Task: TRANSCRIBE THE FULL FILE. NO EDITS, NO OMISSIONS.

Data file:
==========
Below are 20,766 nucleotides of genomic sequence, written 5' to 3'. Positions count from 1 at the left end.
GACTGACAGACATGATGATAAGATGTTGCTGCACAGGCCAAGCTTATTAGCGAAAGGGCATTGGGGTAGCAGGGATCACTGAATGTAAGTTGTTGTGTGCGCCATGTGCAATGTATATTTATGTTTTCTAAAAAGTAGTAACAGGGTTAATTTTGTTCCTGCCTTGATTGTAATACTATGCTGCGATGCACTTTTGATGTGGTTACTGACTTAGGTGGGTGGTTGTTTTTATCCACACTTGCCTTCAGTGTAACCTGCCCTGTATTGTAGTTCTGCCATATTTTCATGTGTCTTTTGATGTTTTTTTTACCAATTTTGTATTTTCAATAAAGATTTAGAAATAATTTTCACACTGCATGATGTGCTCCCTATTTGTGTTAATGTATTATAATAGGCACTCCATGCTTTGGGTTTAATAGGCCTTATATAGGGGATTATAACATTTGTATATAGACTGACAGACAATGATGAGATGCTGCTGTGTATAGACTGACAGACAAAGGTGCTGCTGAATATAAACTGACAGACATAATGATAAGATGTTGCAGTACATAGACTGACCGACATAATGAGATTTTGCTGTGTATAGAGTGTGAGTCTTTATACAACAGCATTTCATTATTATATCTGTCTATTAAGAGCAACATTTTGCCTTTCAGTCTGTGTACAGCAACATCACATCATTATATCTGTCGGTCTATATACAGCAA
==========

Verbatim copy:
Below are 20,766 nucleotides of genomic sequence, written 5' to 3'. Positions count from 1 at the left end.
GACTGACAGACATGATGATAAGATGTTGCTGCACAGGCCAAGCTTATTAGCGAAAGGGCATTGGGGTAGCAGGGATCACTGAATGTAAGTTGTTGTGTGCGCCATGTGCAATGTATATTTATGTTTTCTAAAAAGTAGTAACAGGGTTAATTTTGTTCCTGCCTTGATTGTAATACTATGCTGCGATGCACTTTTGATGTGGTTACTGACTTAGGTGGGTGGTTGTTTTTATCCACACTTGCCTTCAGTGTAACCTGCCCTGTATTGTAGTTCTGCCATATTTTCATGTGTCTTTTGATGTTTTTTTTACCAATTTTGTATTTTCAATAAAGATTTAGAAATAATTTTCACACTGCATGATGTGCTCCCTATTTGTGTTAATGTATTATAATAGGCACTCCATGCTTTGGGTTTAATAGGCCTTATATAGGGGATTATAACATTTGTATATAGACTGACAGACAATGATGAGATGCTGCTGTGTATAGACTGACAGACAAAGGTGCTGCTGAATATAAACTGACAGACATAATGATAAGATGTTGCAGTACATAGACTGACCGACATAATGAGATTTTGCTGTGTATAGAGTGTGAGTCTTTATACAACAGCATTTCATTATTATATCTGTCTATTAAGAGCAACATTTTGCCTTTCAGTCTGTGTACAGCAACATCACATCATTATATCTGTCGGTCTATATACAGCAA